Border Crackdowns and the Battle for Arizona

A rancher's murder became the political catalyst for a tough new law aimed at illegal immigrants. But the state's controversial crackdown not only won't solve the border crisis — it may make it worse

  • Christopher Morris / VII for TIME

    The trackers mustered at Tex Canyon Road, 20 miles north of the Mexican border, on the afternoon of March 27. There were border-patrol agents, six search-and-rescue units from the Cochise County sheriff's department and dogs trained to track escaped inmates from nearby Douglas State Prison. Several ranchers were also there, many of them descendants of the Germans and Irish who came to the San Bernardino Valley a hundred years or more ago. Back then, the ranchers settled here in part to feed the U.S. troops stationed at the border. One military mission in those days: prevent the chaos of the Mexican Revolution from spilling into the Territory of Arizona. Now another period of powerful unrest in Mexico had brought a different kind of war to the valley, and the ranchers were mindful that the violence might have claimed one of their own, a man named Rob Krentz.

    When Krentz's daughter Kyle heard that her father was missing, her first thought was, How do you lose a guy that big? Krentz, 58, was a bear of a man--when he played football in high school, his nickname was Captain Crunch--but throughout southeastern Arizona, those who knew Krentz say his heart was the biggest thing about him.

    The trackers couldn't find Krentz before nightfall, so they waited for a border-patrol helicopter, which spotted his ATV 10 miles from his house just before midnight. It was hidden in the trough of a swale, its running lights still on. The helicopter's thermal imager showed the heat signature of his slain dog, according to a relative of Krentz's. Beside the dog was Krentz himself, his body too cold, dead too long to register a thermal reading.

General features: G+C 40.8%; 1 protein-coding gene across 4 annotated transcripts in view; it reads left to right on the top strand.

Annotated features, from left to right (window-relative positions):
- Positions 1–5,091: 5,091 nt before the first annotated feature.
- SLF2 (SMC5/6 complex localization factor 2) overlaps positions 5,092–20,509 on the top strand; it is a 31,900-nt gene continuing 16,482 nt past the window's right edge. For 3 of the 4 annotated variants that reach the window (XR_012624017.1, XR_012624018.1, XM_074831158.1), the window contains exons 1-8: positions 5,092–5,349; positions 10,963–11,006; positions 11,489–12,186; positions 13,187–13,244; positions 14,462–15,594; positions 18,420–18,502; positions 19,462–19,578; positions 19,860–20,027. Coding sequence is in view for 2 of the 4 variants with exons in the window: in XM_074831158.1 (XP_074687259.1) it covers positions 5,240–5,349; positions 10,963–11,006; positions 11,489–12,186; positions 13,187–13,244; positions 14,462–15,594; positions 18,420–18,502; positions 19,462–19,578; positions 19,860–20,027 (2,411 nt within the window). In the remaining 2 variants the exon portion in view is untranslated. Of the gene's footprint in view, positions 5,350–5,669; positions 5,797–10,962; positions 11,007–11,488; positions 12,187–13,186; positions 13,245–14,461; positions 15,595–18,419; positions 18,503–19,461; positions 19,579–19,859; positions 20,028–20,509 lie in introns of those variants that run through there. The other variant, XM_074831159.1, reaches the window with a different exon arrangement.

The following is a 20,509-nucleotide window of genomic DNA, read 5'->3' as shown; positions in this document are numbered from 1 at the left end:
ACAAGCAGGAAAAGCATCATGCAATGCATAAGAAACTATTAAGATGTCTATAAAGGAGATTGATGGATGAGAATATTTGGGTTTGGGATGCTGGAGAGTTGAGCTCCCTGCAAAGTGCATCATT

News of Krentz's murder spread quickly through the valley and then to the rest of the country. In an era supposedly defined by outrage at Big Government, the questions of what to do about the border and the estimated 12 million undocumented workers who are living in the U.S. during a recession have inverted the usual political equations. Conservatives are clamoring for federal troops and for police to be granted broad new powers that many officers didn't even ask for. President Obama irritated many in his party by planning to send up to 1,200 National Guard troops to the border (although, as under President George W. Bush, the troops would neither be armed nor authorized to detain suspected illegals). Arizona, long trampled by the millions passing through to the north, has become a laboratory for competing impulses, pitting security against civil liberties with an abandon that surprises much of the rest of the country. And even though SB1070, Arizona's tough new law cracking down on illegal immigrants, was introduced long before Krentz's killing, he has become the face of the issue. There was once talk of naming SB1070--which requires local and state police to ask for immigration papers from anyone suspected of being in the country illegally — the Rob Krentz law. When a Pinal County sheriff's deputy was wounded by suspected drug smugglers on April 27, Krentz's murder was invoked: This is now a trend. We need action.

    It's easy to forget, then, that before Krentz's murder was a political talking point, it was a personal tragedy. Standing in front of the Krentzes' ranch home on a weekday in April, his widow Sue offered bottles of Coors Light and cranked up the car radio to listen to the song they played at his wake: "Standing Deer's Lament" by Brenn Hill. If you want to know Rob, she told me, then listen to the words of that song: "If he believed in hatred, we would not be friends ... Mi compadre, buenas noches . Good night, my old friend." She started to weep and then stopped herself. "Rob wouldn't want me to be a wimp," she said, "even though I feel like setting my hair on fire."

    She said she hopes her husband's death will get people to support two things: the Ronald McDonald House ("They only charge $15 a night if you have nowhere else to go. It's wonderful") and the Arizona Cattle Growers' Association's 18-point border-security plan, which calls for more troops, better equipment and tougher laws to punish those caught crossing illegally. SB1070 isn't the first law Krentz and the cattle growers would have chosen to support, but their general consensus is that it's better than nothing.

    It is still unclear, however, who killed Krentz. The trackers followed a set of footprints south, toward the border, but on May 3, the Arizona Daily Star reported that "high-ranking government officials" said the killing was "not random" and authorities were focusing on a suspect who, whatever his nationality, was in the U.S., not Mexico. A top state law-enforcement official likewise told me, "Don't assume the killer went into Mexico."

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